Dear President Biden:
Thank you for the increased attention your Administration has provided to address the wildfires western states have faced in recent years. As Representatives of communities impacted by wildfires, we are writing to urge you to respectfully consider additional steps to mitigate the potential for another catastrophic fire season.
The consequences these wildfires have dealt our communities over the last several years are like nothing we have ever seen. The threat of future wildfires is an ongoing national emergency with far-reaching implications.
The recently enacted Infrastructure Investment and Jobs Act and the pending Build Back Better legislation include significant down payments toward necessary investments in wildfire mitigation and suppression. As these programs are implemented, it is vital that we re-evaluate how we are approaching wildfires.
To that end, we ask that you direct your Administration to immediately review federal government policies and approaches to wildfire suppression. We applaud U.S. Forest Service Chief Randy Moore for understanding the gravity of the most recent fire season and directing federal firefighters to suppress every ignition as quickly as possible. However, this direction was temporary, indicating that we need a substantive and thorough review and update of federal wildfire suppression policy.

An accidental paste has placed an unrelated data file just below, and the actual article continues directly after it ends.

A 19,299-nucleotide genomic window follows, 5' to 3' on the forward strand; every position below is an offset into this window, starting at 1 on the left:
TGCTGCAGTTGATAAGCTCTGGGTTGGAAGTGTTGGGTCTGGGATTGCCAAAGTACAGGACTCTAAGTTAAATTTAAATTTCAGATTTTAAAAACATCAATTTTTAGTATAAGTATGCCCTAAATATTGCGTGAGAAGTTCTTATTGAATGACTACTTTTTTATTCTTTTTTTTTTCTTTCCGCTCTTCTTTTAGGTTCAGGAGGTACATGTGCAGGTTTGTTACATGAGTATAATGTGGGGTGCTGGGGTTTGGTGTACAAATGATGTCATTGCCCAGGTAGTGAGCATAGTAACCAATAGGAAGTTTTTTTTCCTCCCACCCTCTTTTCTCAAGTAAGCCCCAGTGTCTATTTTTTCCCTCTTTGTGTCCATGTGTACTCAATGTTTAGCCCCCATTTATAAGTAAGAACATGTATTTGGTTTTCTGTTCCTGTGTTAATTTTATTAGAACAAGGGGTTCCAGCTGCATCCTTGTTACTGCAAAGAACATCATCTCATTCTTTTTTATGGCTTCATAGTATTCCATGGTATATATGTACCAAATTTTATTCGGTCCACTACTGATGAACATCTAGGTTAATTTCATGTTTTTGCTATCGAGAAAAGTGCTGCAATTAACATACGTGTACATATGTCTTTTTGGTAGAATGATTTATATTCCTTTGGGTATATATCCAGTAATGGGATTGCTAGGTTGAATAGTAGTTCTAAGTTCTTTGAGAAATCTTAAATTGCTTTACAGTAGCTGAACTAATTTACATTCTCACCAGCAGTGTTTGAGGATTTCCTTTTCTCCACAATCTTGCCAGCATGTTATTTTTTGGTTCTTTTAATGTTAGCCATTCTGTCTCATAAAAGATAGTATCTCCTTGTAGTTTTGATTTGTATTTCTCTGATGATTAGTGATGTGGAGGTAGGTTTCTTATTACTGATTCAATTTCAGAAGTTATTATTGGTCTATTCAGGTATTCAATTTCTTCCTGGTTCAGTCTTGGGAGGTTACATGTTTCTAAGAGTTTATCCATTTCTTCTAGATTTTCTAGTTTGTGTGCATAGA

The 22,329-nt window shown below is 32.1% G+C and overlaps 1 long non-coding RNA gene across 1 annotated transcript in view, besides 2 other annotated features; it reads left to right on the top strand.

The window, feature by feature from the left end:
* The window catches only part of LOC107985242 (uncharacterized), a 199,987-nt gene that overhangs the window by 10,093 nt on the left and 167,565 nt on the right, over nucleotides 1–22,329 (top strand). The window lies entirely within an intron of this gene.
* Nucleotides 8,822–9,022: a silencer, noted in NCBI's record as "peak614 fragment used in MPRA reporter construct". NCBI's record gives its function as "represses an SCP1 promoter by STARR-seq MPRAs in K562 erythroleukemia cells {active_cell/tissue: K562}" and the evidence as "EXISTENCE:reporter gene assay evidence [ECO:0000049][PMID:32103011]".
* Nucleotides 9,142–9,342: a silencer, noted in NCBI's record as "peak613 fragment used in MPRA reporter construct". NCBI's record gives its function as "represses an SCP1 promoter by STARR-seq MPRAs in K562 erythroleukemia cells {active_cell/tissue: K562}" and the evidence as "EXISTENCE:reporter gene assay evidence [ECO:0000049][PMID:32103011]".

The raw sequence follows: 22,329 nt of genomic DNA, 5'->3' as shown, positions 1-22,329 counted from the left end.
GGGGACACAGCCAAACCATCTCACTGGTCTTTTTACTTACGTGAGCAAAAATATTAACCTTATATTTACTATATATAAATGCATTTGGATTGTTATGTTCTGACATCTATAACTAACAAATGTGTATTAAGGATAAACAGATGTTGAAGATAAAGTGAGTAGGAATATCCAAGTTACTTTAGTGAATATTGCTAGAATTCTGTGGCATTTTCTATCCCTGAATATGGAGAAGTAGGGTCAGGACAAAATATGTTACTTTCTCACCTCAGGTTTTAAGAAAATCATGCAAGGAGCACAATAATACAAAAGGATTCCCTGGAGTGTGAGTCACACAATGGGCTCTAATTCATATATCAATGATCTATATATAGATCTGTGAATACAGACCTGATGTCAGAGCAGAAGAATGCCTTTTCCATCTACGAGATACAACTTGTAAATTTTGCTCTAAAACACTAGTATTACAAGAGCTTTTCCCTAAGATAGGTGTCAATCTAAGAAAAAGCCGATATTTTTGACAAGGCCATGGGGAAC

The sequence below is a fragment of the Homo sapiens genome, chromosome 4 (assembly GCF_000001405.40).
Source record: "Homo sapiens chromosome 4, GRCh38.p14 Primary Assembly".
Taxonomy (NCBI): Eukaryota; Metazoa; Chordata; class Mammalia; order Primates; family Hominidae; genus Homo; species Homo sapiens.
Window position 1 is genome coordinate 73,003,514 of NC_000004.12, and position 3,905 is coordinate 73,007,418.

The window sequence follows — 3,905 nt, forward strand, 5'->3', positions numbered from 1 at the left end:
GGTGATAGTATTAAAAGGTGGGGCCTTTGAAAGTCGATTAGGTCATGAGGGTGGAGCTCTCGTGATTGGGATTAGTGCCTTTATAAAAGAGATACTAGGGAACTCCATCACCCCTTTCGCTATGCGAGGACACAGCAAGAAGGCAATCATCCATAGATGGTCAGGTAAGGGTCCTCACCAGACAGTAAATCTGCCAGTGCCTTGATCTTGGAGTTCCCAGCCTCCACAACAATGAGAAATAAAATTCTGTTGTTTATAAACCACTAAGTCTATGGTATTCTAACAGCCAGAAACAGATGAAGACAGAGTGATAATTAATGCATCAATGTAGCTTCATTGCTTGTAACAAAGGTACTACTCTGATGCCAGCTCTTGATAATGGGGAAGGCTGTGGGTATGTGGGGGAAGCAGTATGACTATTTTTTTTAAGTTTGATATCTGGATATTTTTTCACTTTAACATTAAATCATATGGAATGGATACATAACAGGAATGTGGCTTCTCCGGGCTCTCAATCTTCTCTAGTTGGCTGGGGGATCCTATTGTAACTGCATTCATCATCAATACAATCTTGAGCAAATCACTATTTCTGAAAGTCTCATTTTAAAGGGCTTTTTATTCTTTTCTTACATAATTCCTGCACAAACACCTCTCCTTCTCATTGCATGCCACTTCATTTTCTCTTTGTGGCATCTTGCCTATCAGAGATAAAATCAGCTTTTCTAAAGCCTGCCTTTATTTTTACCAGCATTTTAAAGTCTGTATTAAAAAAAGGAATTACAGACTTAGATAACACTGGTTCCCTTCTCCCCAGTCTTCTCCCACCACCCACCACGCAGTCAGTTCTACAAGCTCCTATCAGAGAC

The National Fire Plan (NFP), which was developed in 2000 to provide a framework for responding to wildfires and assessing their impacts to communities, has not been updated in almost a decade. We ask that your Administration revisit the NFP with an eye toward improving interagency coordination and alignment around wildfire suppression, including decisions about initial attack, fire management and the use of specific firefighting strategies.
Based on feedback we have received from constituents and experts; we believe that such a review is urgently needed ahead of next fire season to ensure that federal firefighting agencies can keep pace in this new era of climate-driven mega blazes. For example, given the extreme drought conditions in many western states, we may need to tailor the use of backfiring or make investments to be able to fight fires on a round-the-clock basis to match the changing climate and increased public risk.
We recognize that during a crisis, the Federal government, State and Tribal governments, nonprofit organizations and the private sector are all critical partners. When we work together, we are better able to leverage our resources and maximize the effectiveness of our response.
We deeply appreciate your continued engagement on this issue and remain committed to working with you on this urgent priority.